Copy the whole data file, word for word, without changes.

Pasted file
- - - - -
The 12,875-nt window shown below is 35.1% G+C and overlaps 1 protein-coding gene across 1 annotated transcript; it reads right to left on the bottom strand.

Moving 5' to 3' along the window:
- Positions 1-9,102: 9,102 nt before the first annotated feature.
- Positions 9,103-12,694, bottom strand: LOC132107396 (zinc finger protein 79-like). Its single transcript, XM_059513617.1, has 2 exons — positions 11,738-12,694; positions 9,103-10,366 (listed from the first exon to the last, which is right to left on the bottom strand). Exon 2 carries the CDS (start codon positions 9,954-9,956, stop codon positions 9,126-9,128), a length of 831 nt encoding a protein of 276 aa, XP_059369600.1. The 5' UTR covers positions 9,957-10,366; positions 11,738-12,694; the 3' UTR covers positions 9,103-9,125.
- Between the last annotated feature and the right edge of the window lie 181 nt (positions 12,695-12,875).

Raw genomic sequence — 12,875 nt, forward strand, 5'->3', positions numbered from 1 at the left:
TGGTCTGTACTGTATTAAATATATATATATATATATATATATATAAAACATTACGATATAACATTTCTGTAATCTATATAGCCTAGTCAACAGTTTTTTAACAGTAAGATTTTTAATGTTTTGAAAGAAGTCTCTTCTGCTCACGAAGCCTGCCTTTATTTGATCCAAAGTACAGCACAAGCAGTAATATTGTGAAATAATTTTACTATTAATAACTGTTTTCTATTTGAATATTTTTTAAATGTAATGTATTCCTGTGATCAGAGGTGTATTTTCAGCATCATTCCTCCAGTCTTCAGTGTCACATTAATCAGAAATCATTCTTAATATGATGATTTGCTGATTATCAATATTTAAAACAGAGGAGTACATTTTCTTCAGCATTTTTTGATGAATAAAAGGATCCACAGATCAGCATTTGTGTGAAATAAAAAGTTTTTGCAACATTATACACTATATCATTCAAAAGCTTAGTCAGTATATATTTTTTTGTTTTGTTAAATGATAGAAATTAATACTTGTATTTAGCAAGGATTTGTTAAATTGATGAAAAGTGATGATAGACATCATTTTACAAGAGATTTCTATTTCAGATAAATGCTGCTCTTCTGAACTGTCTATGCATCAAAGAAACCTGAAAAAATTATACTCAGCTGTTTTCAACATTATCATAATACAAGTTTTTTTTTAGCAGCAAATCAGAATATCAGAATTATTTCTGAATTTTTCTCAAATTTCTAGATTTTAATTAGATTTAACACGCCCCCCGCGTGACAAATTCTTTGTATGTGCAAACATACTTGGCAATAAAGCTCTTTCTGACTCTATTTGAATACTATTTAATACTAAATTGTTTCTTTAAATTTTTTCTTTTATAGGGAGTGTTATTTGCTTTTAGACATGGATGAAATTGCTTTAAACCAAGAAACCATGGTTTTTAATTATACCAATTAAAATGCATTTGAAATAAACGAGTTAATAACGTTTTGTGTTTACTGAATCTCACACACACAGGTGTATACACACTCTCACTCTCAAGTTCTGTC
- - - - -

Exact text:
The 12,875-nt window shown below is 35.1% G+C and overlaps 1 protein-coding gene across 1 annotated transcript; it reads right to left on the bottom strand.

Moving 5' to 3' along the window:
- Positions 1-9,102: 9,102 nt before the first annotated feature.
- Positions 9,103-12,694, bottom strand: LOC132107396 (zinc finger protein 79-like). Its single transcript, XM_059513617.1, has 2 exons — positions 11,738-12,694; positions 9,103-10,366 (listed from the first exon to the last, which is right to left on the bottom strand). Exon 2 carries the CDS (start codon positions 9,954-9,956, stop codon positions 9,126-9,128), a length of 831 nt encoding a protein of 276 aa, XP_059369600.1. The 5' UTR covers positions 9,957-10,366; positions 11,738-12,694; the 3' UTR covers positions 9,103-9,125.
- Between the last annotated feature and the right edge of the window lie 181 nt (positions 12,695-12,875).

Raw genomic sequence — 12,875 nt, forward strand, 5'->3', positions numbered from 1 at the left:
TGGTCTGTACTGTATTAAATATATATATATATATATATATATATAAAACATTACGATATAACATTTCTGTAATCTATATAGCCTAGTCAACAGTTTTTTAACAGTAAGATTTTTAATGTTTTGAAAGAAGTCTCTTCTGCTCACGAAGCCTGCCTTTATTTGATCCAAAGTACAGCACAAGCAGTAATATTGTGAAATAATTTTACTATTAATAACTGTTTTCTATTTGAATATTTTTTAAATGTAATGTATTCCTGTGATCAGAGGTGTATTTTCAGCATCATTCCTCCAGTCTTCAGTGTCACATTAATCAGAAATCATTCTTAATATGATGATTTGCTGATTATCAATATTTAAAACAGAGGAGTACATTTTCTTCAGCATTTTTTGATGAATAAAAGGATCCACAGATCAGCATTTGTGTGAAATAAAAAGTTTTTGCAACATTATACACTATATCATTCAAAAGCTTAGTCAGTATATATTTTTTTGTTTTGTTAAATGATAGAAATTAATACTTGTATTTAGCAAGGATTTGTTAAATTGATGAAAAGTGATGATAGACATCATTTTACAAGAGATTTCTATTTCAGATAAATGCTGCTCTTCTGAACTGTCTATGCATCAAAGAAACCTGAAAAAATTATACTCAGCTGTTTTCAACATTATCATAATACAAGTTTTTTTTTAGCAGCAAATCAGAATATCAGAATTATTTCTGAATTTTTCTCAAATTTCTAGATTTTAATTAGATTTAACACGCCCCCCGCGTGACAAATTCTTTGTATGTGCAAACATACTTGGCAATAAAGCTCTTTCTGACTCTATTTGAATACTATTTAATACTAAATTGTTTCTTTAAATTTTTTCTTTTATAGGGAGTGTTATTTGCTTTTAGACATGGATGAAATTGCTTTAAACCAAGAAACCATGGTTTTTAATTATACCAATTAAAATGCATTTGAAATAAACGAGTTAATAACGTTTTGTGTTTACTGAATCTCACACACACAGGTGTATACACACTCTCACTCTCAAGTTCTGTC